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Issue 3 of Proximity Magazine includes an interview with Steve Lambert by James H. Ewert, Jr.

JHEJR: What was the first prank you ever pulled off?

SL: In 8th grade, I realized that if I ran for class president, I got to give a speech in front of the whole school, and they had to listen to me. I ran really just so I could have a couple minutes to talk to the whole school with a microphone.

Read it all at the Proximty Magazine site.

We stopped by Talkshow247 for a little while.  It was fun.

We kicked off the Eyebeam Roadshow two weeks ago in Cedar Rapids, Iowa, at University of Iowa, in the Studio Arts department.  We started a Flickr group for the photos.

We had a great time in Iowa.  Everyone was super nice, and we built an awesome fort in the Studio Arts Building, which was, awesomely, a former Home Depot (but they call it Manards in Iowa — silly Iowans).

Steve Lambert and I did a “The Web for Artists” workshop.  Jamie O’Shea and Christina Kral did a circuit bending workshop, and Steve did a Shopdropping workshop.  It was a great start to the Roadshow.

The New York Times has just released a special edition about the end of the war and is handing it out all over the streets of New York.  There is a video about it.  Go and digg it immediately.  The site is a little slow because it is getting hit really hard.  So be patient.  Or, if you live in New York, just go to Manhattan and get yourself a print edition.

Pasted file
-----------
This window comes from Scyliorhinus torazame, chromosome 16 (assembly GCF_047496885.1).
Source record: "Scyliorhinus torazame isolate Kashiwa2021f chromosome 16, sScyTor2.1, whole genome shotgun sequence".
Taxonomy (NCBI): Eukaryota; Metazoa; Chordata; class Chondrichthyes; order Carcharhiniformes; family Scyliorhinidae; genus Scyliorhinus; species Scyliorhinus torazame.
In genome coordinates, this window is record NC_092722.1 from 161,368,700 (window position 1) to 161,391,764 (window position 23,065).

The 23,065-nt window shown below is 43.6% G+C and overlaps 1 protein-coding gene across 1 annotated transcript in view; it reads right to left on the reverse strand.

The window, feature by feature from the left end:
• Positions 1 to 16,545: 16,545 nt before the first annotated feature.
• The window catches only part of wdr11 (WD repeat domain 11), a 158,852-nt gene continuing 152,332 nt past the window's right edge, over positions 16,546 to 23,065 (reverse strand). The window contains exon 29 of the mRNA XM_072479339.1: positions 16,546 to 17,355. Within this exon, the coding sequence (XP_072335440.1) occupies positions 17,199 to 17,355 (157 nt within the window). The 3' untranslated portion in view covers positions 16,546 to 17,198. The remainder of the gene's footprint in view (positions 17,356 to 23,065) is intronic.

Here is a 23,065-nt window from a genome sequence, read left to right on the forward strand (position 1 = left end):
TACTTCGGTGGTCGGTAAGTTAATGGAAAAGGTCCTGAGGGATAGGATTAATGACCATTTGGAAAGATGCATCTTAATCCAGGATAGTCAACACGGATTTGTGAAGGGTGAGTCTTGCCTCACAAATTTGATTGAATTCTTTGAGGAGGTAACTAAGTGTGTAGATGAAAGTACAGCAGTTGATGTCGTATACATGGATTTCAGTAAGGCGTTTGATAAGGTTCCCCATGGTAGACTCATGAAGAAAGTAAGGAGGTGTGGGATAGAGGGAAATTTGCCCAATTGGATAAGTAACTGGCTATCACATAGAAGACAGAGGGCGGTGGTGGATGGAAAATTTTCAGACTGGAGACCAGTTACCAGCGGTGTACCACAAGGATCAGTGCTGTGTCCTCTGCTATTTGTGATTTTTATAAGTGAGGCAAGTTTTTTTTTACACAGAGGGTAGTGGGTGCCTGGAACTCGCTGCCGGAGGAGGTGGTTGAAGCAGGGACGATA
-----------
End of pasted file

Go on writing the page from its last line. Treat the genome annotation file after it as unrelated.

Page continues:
Woooo!  It’s finally over!

What has been your most extreme weather experience?

Describe it here.

We asked people from all over the world to tell their climate change story at the Luminous Green workshop. Listen and tell your climate change story here.

Singaporean Yeow Ching Shiang explains why ‘Christmas every day’ is not as good as it sounds

Dr. Lanfranco Aceti discusses desertification in Italy and the influence of the US on Italian culture

Jura Kaario speaks of his experiences in Finland growing up near a frozen lake

Singaporean designer Jeremy Sun Ting Kung talks about growing up in Taiwan and how design can change behavior

Isrizal, a Singaporean activist, talks about the loss of his boyhood home and learning how to ask permission to impact the environment

October 25th, 2008 - Eyebeam, NY - closing panel and discussion for untethered

After the reactor accident at Chernobyl in 1986, she found her true calling: since then, Cornelia Hesse-Honegger has been studying and drawing malformed insects, especially true bugs (Heteroptera), which she collects in fallout areas and in the periphery of nuclear facilities. Building on her 25 years of experience as a scientific illustrator at the Natural History Museum of the University of Zurich (Switzerland), she has created beautiful evidence of a threatened animal world, which has been displayed in international art galleries. Together with the former scientific editor Peter Wallimann, Hesse-Honegger has now summarized her comprehensive studies in the journal Chemistry & Biodiversity.

A New F*cking Wilderness has a bunch of great new updates, with footage of a bear deciding not to eat at Subway and Vladimir Putins limited edition siberian tiger pup.